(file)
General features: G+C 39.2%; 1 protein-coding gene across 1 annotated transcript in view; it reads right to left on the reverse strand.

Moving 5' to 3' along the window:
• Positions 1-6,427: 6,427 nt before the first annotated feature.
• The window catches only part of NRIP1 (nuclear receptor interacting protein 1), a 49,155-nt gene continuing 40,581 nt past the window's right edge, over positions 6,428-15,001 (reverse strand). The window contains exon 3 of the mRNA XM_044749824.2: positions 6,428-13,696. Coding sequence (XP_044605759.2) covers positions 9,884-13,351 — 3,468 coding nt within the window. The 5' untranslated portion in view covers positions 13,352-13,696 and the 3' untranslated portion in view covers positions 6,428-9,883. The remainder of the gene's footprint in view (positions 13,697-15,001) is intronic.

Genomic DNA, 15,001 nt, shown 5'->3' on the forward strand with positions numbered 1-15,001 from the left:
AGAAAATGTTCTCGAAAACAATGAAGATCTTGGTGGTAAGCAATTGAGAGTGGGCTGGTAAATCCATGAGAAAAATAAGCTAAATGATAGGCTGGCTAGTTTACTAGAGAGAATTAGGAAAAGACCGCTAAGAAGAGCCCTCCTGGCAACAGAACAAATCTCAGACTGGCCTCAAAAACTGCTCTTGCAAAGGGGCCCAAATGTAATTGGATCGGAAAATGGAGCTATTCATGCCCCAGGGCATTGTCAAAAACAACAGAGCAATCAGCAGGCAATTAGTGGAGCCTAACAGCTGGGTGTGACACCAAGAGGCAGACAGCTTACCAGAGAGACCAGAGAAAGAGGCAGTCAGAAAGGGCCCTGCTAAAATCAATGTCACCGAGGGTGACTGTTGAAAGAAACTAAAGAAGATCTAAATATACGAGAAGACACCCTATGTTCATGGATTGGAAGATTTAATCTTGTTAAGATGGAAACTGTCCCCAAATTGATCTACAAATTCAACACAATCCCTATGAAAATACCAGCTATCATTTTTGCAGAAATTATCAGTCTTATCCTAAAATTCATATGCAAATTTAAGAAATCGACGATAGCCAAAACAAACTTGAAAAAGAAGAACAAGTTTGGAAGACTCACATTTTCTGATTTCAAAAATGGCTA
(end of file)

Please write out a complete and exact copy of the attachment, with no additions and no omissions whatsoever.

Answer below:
General features: G+C 39.2%; 1 protein-coding gene across 1 annotated transcript in view; it reads right to left on the reverse strand.

Moving 5' to 3' along the window:
• Positions 1-6,427: 6,427 nt before the first annotated feature.
• The window catches only part of NRIP1 (nuclear receptor interacting protein 1), a 49,155-nt gene continuing 40,581 nt past the window's right edge, over positions 6,428-15,001 (reverse strand). The window contains exon 3 of the mRNA XM_044749824.2: positions 6,428-13,696. Coding sequence (XP_044605759.2) covers positions 9,884-13,351 — 3,468 coding nt within the window. The 5' untranslated portion in view covers positions 13,352-13,696 and the 3' untranslated portion in view covers positions 6,428-9,883. The remainder of the gene's footprint in view (positions 13,697-15,001) is intronic.

Genomic DNA, 15,001 nt, shown 5'->3' on the forward strand with positions numbered 1-15,001 from the left:
AGAAAATGTTCTCGAAAACAATGAAGATCTTGGTGGTAAGCAATTGAGAGTGGGCTGGTAAATCCATGAGAAAAATAAGCTAAATGATAGGCTGGCTAGTTTACTAGAGAGAATTAGGAAAAGACCGCTAAGAAGAGCCCTCCTGGCAACAGAACAAATCTCAGACTGGCCTCAAAAACTGCTCTTGCAAAGGGGCCCAAATGTAATTGGATCGGAAAATGGAGCTATTCATGCCCCAGGGCATTGTCAAAAACAACAGAGCAATCAGCAGGCAATTAGTGGAGCCTAACAGCTGGGTGTGACACCAAGAGGCAGACAGCTTACCAGAGAGACCAGAGAAAGAGGCAGTCAGAAAGGGCCCTGCTAAAATCAATGTCACCGAGGGTGACTGTTGAAAGAAACTAAAGAAGATCTAAATATACGAGAAGACACCCTATGTTCATGGATTGGAAGATTTAATCTTGTTAAGATGGAAACTGTCCCCAAATTGATCTACAAATTCAACACAATCCCTATGAAAATACCAGCTATCATTTTTGCAGAAATTATCAGTCTTATCCTAAAATTCATATGCAAATTTAAGAAATCGACGATAGCCAAAACAAACTTGAAAAAGAAGAACAAGTTTGGAAGACTCACATTTTCTGATTTCAAAAATGGCTA